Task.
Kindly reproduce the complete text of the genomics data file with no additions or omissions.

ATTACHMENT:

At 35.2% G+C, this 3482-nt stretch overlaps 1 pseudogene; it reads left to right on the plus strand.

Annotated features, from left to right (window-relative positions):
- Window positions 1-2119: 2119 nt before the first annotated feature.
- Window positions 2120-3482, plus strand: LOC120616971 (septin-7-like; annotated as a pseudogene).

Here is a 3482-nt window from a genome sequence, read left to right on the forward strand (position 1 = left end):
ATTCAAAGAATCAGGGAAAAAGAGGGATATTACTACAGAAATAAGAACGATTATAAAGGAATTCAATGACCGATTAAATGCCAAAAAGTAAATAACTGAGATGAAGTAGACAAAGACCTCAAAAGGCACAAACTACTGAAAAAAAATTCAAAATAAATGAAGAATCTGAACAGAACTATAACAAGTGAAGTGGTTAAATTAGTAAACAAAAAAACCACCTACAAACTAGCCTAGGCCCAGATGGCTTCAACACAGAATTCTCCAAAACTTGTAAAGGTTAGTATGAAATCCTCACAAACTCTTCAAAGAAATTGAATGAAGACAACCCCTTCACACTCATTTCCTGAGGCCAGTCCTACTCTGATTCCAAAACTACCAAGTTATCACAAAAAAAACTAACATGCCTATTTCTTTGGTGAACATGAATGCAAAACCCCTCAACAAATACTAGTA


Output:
At 35.2% G+C, this 3482-nt stretch overlaps 1 pseudogene; it reads left to right on the plus strand.

Annotated features, from left to right (window-relative positions):
- Window positions 1-2119: 2119 nt before the first annotated feature.
- Window positions 2120-3482, plus strand: LOC120616971 (septin-7-like; annotated as a pseudogene).

Here is a 3482-nt window from a genome sequence, read left to right on the forward strand (position 1 = left end):
ATTCAAAGAATCAGGGAAAAAGAGGGATATTACTACAGAAATAAGAACGATTATAAAGGAATTCAATGACCGATTAAATGCCAAAAAGTAAATAACTGAGATGAAGTAGACAAAGACCTCAAAAGGCACAAACTACTGAAAAAAAATTCAAAATAAATGAAGAATCTGAACAGAACTATAACAAGTGAAGTGGTTAAATTAGTAAACAAAAAAACCACCTACAAACTAGCCTAGGCCCAGATGGCTTCAACACAGAATTCTCCAAAACTTGTAAAGGTTAGTATGAAATCCTCACAAACTCTTCAAAGAAATTGAATGAAGACAACCCCTTCACACTCATTTCCTGAGGCCAGTCCTACTCTGATTCCAAAACTACCAAGTTATCACAAAAAAAACTAACATGCCTATTTCTTTGGTGAACATGAATGCAAAACCCCTCAACAAATACTAGTA